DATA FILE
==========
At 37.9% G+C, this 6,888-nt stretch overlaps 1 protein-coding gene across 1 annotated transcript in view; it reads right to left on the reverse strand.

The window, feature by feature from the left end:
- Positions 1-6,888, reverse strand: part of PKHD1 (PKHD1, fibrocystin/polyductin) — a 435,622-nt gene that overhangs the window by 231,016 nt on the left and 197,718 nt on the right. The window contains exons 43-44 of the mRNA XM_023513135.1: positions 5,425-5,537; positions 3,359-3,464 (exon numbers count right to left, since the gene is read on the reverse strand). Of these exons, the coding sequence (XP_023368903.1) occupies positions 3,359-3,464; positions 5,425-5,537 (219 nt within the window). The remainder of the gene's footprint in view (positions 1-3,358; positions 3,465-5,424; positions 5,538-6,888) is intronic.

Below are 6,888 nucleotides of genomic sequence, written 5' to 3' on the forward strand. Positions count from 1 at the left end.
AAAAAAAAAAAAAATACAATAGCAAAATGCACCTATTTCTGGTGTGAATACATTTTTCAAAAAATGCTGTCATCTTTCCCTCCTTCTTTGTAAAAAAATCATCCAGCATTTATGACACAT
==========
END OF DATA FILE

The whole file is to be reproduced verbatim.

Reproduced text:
At 37.9% G+C, this 6,888-nt stretch overlaps 1 protein-coding gene across 1 annotated transcript in view; it reads right to left on the reverse strand.

The window, feature by feature from the left end:
- Positions 1-6,888, reverse strand: part of PKHD1 (PKHD1, fibrocystin/polyductin) — a 435,622-nt gene that overhangs the window by 231,016 nt on the left and 197,718 nt on the right. The window contains exons 43-44 of the mRNA XM_023513135.1: positions 5,425-5,537; positions 3,359-3,464 (exon numbers count right to left, since the gene is read on the reverse strand). Of these exons, the coding sequence (XP_023368903.1) occupies positions 3,359-3,464; positions 5,425-5,537 (219 nt within the window). The remainder of the gene's footprint in view (positions 1-3,358; positions 3,465-5,424; positions 5,538-6,888) is intronic.

Below are 6,888 nucleotides of genomic sequence, written 5' to 3' on the forward strand. Positions count from 1 at the left end.
AAAAAAAAAAAAAATACAATAGCAAAATGCACCTATTTCTGGTGTGAATACATTTTTCAAAAAATGCTGTCATCTTTCCCTCCTTCTTTGTAAAAAAATCATCCAGCATTTATGACACAT